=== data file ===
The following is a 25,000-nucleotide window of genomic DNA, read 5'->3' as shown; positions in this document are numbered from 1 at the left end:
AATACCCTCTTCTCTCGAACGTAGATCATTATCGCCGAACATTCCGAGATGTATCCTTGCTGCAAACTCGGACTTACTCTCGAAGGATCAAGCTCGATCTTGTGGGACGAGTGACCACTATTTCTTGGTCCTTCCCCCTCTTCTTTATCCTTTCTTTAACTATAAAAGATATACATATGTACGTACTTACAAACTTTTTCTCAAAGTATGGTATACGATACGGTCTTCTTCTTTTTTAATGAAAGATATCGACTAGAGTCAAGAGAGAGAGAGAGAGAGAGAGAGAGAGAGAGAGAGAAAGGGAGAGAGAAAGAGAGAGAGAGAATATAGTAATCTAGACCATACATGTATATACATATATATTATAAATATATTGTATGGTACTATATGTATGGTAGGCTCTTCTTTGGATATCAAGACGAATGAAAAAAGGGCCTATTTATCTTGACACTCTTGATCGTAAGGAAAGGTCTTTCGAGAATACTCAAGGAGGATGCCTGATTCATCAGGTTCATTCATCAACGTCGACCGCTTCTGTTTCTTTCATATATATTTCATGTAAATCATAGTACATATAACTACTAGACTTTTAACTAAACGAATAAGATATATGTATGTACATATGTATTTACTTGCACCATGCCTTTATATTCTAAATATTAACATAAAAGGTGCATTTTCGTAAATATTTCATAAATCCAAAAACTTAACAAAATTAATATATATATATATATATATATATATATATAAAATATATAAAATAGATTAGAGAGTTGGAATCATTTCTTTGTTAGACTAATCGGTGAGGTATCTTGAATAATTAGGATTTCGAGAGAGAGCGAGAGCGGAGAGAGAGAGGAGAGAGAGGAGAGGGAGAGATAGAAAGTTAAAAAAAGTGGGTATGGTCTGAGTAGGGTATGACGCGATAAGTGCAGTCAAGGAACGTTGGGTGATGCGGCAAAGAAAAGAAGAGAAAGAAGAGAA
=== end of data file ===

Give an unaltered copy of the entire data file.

The following is a 25,000-nucleotide window of genomic DNA, read 5'->3' as shown; positions in this document are numbered from 1 at the left end:
AATACCCTCTTCTCTCGAACGTAGATCATTATCGCCGAACATTCCGAGATGTATCCTTGCTGCAAACTCGGACTTACTCTCGAAGGATCAAGCTCGATCTTGTGGGACGAGTGACCACTATTTCTTGGTCCTTCCCCCTCTTCTTTATCCTTTCTTTAACTATAAAAGATATACATATGTACGTACTTACAAACTTTTTCTCAAAGTATGGTATACGATACGGTCTTCTTCTTTTTTAATGAAAGATATCGACTAGAGTCAAGAGAGAGAGAGAGAGAGAGAGAGAGAGAGAGAGAGAAAGGGAGAGAGAAAGAGAGAGAGAGAATATAGTAATCTAGACCATACATGTATATACATATATATTATAAATATATTGTATGGTACTATATGTATGGTAGGCTCTTCTTTGGATATCAAGACGAATGAAAAAAGGGCCTATTTATCTTGACACTCTTGATCGTAAGGAAAGGTCTTTCGAGAATACTCAAGGAGGATGCCTGATTCATCAGGTTCATTCATCAACGTCGACCGCTTCTGTTTCTTTCATATATATTTCATGTAAATCATAGTACATATAACTACTAGACTTTTAACTAAACGAATAAGATATATGTATGTACATATGTATTTACTTGCACCATGCCTTTATATTCTAAATATTAACATAAAAGGTGCATTTTCGTAAATATTTCATAAATCCAAAAACTTAACAAAATTAATATATATATATATATATATATATATATATAAAATATATAAAATAGATTAGAGAGTTGGAATCATTTCTTTGTTAGACTAATCGGTGAGGTATCTTGAATAATTAGGATTTCGAGAGAGAGCGAGAGCGGAGAGAGAGAGGAGAGAGAGGAGAGGGAGAGATAGAAAGTTAAAAAAAGTGGGTATGGTCTGAGTAGGGTATGACGCGATAAGTGCAGTCAAGGAACGTTGGGTGATGCGGCAAAGAAAAGAAGAGAAAGAAGAGAA